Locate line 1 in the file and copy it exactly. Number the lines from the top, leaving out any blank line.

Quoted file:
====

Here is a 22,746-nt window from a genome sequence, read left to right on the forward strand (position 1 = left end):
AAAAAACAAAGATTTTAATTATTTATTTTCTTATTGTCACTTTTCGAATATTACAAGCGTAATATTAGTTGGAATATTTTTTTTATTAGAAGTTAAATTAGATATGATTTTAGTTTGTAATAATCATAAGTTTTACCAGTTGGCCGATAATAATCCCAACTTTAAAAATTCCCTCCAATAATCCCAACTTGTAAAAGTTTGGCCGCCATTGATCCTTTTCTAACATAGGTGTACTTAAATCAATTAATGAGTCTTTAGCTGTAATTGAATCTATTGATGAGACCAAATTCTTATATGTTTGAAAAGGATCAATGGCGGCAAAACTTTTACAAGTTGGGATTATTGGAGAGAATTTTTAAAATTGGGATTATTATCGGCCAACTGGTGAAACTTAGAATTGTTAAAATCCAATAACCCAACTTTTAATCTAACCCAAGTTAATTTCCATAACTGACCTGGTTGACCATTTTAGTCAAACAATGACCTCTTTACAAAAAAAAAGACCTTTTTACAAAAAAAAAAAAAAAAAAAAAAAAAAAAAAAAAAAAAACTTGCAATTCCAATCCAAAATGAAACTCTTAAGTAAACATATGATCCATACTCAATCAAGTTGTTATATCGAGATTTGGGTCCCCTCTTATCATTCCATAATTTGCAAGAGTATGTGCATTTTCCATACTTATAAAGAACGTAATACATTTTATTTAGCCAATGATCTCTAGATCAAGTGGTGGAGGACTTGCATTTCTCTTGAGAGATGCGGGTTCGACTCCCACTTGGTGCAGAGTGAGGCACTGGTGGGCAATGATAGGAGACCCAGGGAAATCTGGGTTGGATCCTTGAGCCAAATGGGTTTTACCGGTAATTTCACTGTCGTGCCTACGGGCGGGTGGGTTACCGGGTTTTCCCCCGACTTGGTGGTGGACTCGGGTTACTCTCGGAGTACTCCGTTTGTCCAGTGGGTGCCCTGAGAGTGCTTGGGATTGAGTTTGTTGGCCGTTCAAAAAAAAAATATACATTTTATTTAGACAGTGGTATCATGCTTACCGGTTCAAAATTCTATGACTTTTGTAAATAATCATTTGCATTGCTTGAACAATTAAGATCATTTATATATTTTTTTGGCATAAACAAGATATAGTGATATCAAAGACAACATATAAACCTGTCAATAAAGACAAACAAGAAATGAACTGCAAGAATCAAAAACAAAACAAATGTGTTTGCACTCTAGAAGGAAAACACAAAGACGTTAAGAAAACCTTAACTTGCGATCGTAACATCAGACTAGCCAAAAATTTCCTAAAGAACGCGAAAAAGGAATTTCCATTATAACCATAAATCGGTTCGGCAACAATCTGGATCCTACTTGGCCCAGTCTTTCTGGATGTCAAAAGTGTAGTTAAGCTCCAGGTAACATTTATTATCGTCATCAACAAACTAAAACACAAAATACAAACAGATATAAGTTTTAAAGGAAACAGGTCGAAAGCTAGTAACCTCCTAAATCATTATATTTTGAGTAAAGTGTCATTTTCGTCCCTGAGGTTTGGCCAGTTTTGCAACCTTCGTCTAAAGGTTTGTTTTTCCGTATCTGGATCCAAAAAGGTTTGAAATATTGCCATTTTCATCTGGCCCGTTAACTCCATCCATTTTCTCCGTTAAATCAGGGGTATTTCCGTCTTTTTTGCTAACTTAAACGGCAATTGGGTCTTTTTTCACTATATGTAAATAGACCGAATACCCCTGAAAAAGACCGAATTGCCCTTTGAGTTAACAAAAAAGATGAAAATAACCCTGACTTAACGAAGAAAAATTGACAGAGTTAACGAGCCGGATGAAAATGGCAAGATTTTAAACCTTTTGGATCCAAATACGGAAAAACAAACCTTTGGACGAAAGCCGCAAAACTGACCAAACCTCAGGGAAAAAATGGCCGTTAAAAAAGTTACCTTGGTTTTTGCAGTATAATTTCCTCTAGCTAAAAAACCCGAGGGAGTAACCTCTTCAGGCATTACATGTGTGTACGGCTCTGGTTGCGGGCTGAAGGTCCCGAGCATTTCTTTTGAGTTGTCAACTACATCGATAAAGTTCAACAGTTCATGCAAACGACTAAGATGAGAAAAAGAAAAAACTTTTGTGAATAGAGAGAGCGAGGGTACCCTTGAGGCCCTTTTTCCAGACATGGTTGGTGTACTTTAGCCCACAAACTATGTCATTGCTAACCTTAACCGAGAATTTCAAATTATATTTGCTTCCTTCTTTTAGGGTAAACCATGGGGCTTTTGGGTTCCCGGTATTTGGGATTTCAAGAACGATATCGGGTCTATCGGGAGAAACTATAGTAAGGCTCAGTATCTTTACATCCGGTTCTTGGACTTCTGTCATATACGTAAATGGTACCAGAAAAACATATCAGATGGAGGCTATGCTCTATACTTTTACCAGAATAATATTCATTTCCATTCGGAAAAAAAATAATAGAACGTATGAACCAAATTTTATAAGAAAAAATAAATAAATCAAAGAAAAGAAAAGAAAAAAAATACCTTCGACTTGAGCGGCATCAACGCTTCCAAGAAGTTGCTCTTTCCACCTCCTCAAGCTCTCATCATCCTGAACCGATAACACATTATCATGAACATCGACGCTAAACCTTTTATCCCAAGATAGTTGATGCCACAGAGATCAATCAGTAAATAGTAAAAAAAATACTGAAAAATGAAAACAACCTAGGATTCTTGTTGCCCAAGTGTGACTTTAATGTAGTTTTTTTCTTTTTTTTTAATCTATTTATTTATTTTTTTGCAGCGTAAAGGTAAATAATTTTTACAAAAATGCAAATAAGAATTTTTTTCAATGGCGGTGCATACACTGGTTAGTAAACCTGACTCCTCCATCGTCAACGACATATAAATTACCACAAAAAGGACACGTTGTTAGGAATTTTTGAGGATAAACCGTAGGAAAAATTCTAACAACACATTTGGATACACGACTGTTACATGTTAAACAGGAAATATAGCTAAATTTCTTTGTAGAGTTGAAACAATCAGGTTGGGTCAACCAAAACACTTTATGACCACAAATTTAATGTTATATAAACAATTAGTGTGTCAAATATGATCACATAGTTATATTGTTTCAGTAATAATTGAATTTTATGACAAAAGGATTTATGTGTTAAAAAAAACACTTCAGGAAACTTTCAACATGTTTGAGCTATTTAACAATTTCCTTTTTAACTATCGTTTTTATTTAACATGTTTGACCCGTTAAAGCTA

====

Here is a 22,746-nt window from a genome sequence, read left to right on the forward strand (position 1 = left end):